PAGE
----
The Hacker Pushes Her Luck (Moonchuckle Bay 6)(13)By: Heather Horrocks
She raised a finger and pointed. “What about this?”
The others looked over her shoulder. Jareth was the first to speak. “We totally missed that. What software are you running?”
“I haven’t used one yet.”
“Impressive.” He whistled. “Do you mind if I look at this?”
Sugar stood. “Be my guest.” Glad to step back from the limelight, she leaned against the cubicle wall.
She caught Walter’s gaze. He was looking at her like he thought she was brilliant.
She blushed and looked away.
Jareth whistled again. “This is it. The hackers were definitely hunting for the security codes on the incubator.”
Incubator? Was that another software?
Feeling like he couldn’t breathe, Walter stepped from the room. In the hallway, he twisted his wife’s ring on his little finger, catching the glint of quartz set in silver.
Sugar Monroe charmed him, even without remembering who she was.
She could bake.
She could beat him at chess.
She could look at lines of code and identify a breach. In a world of nerdish computer experts, she was a refreshing surprise.
But he had to step back because, as far as he could tell, Sugar was human. A fragile mortal human woman.
And, instead of heeding his better judgment — and his prior experience — instead of keeping his distance, the urge to take her in his arms and keep her safe was overpowering.
But he couldn’t do that again.
He’d already married a human. In 12th Century Scotland. Aigneas ingen Gille-Míchél. Agnes, meaning holy, daughter of Gille-Míchél.
She’d been beautiful. Dark-haired, flashing eyes, a girl two years younger than his own age of twenty when they’d handfasted.
His pack had advised him against the union , telling him werewolves needed to marry their own kind, but he’d ignore those warnings.
He could handle it, he’d assured everyone. And he had. During their twenties, while she gave birth to two children who had not survived the horrible diseases of medieval childhood.
And then he’d learned the wisdom of the pack.
Aigneas had grown older while he never looked over thirty. But she hadn’t gotten too much older. She’d died in her late thirties, as did many of the humans in 12th century Scotland. Not of disease, though that had been prevalent back then. No, she’d died of neglect and war. He’d gone to war and their village had been attacked while he was gone.
He’d purchased the ring for her because she’d fallen in love with it. She’d worn it one week when he’d gone off to a battle. She was dead when he returned. And he’d never gotten over it.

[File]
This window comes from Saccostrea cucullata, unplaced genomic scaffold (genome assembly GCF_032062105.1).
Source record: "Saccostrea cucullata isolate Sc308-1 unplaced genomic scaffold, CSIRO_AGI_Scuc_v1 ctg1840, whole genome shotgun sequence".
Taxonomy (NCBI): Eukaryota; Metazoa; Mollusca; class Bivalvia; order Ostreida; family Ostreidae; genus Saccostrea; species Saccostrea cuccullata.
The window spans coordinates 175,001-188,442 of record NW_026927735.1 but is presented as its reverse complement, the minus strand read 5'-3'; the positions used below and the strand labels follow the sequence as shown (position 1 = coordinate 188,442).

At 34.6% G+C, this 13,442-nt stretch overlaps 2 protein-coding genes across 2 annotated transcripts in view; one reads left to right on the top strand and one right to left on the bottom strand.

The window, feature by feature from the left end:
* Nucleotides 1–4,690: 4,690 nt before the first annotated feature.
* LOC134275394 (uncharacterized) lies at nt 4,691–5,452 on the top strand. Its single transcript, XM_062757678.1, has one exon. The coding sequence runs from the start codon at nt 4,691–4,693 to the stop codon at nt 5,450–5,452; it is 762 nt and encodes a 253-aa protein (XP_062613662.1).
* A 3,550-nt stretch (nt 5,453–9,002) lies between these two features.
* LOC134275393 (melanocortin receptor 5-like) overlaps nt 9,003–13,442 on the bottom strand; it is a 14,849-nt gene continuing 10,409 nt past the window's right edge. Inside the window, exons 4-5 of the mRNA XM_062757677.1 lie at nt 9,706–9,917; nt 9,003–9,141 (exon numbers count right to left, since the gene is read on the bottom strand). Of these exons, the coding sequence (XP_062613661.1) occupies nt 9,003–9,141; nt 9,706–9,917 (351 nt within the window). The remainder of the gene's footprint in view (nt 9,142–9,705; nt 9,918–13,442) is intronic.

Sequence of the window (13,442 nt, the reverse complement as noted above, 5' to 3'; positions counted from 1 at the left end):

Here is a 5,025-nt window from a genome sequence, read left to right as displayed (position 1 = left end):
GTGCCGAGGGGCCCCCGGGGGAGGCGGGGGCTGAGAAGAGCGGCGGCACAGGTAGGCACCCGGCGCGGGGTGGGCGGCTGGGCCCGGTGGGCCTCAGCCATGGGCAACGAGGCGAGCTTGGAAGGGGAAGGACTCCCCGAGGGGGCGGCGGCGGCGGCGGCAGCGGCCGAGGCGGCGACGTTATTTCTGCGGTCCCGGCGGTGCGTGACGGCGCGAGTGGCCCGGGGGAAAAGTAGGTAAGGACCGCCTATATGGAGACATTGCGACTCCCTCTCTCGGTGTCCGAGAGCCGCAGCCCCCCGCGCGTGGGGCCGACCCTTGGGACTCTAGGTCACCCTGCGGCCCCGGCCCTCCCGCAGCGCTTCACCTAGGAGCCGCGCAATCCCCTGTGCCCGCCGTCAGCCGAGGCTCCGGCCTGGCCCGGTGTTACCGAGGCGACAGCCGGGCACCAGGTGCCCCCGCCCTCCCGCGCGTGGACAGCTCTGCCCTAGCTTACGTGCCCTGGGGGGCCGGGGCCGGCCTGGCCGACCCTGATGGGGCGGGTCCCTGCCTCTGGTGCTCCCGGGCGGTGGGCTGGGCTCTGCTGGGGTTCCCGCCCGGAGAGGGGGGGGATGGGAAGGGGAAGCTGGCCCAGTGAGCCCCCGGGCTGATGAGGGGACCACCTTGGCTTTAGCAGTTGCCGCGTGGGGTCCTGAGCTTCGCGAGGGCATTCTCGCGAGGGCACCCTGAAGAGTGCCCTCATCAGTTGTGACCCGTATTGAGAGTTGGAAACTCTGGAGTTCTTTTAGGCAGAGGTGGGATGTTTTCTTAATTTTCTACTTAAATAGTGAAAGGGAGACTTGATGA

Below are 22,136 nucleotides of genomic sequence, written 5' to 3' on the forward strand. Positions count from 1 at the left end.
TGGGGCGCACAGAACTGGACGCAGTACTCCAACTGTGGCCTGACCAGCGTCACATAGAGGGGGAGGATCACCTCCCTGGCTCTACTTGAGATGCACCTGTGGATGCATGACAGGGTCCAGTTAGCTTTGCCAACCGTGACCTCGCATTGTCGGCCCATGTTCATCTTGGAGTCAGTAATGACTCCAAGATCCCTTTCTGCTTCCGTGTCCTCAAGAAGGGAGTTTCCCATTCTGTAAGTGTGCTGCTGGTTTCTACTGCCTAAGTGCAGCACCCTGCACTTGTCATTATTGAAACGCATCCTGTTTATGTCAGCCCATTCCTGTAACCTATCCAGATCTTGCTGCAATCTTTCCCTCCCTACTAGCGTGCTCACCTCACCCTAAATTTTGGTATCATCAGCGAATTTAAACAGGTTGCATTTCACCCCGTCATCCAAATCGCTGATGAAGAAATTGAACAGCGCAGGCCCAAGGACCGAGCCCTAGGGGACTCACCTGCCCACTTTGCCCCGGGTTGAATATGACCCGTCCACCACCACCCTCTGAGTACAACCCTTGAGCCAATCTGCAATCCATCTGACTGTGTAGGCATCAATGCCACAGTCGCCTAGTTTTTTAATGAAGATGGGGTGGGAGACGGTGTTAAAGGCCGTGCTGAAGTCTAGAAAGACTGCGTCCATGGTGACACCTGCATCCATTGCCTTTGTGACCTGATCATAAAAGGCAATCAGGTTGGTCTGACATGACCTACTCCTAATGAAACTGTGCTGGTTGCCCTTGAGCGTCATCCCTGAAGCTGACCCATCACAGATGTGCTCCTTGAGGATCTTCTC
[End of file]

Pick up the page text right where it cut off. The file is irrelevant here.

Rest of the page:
Her friend had survived and brought him the ring, and he’d kept it all these centuries, even had it resized so he could wear it, as a reminder that humans were not for marrying. Not for loving. It was too painful for the human and too painful for the werewolf.
He felt that he’d failed her by not being there when she’d died. It had taken centuries to nearly forgive himself.
But he didn’t dare forget.
He glanced back at the room where Sugar still sat.
He had to stay away from her.
Been there, done that, never doing it again, as people these days were fond of saying.
She’d Just Remembered Something!
WHY HAD SUGAR EVER CHOSEN computers as her profession? That hit on the head must have really changed her interests, because she was bored, bored, bored. Of course it didn’t help that she couldn’t remember any of it.
Instantly, Walter was by her side. “Are you all right?”
She looked up into his concerned eyes and smiled. “My brain is full right now. I need a break.”
He nodded. “I can take you back home.”
“I’m not ready to go home. I just need to walk around a little.”
“Okay,” he said, watching her warily. “I’ll walk with you.”
She liked Walter, but she was starting to feel smothered by his concern. “I’m okay. I’d like to walk around by myself for a few minutes. Please.”
He smiled, though it looked a little forced. Was he all work and no play? Wanting to get to the bottom of the hacker problem? Or concerned about her? Or possibly both? He said, “All right. If you need me, I’ll give you my phone number.”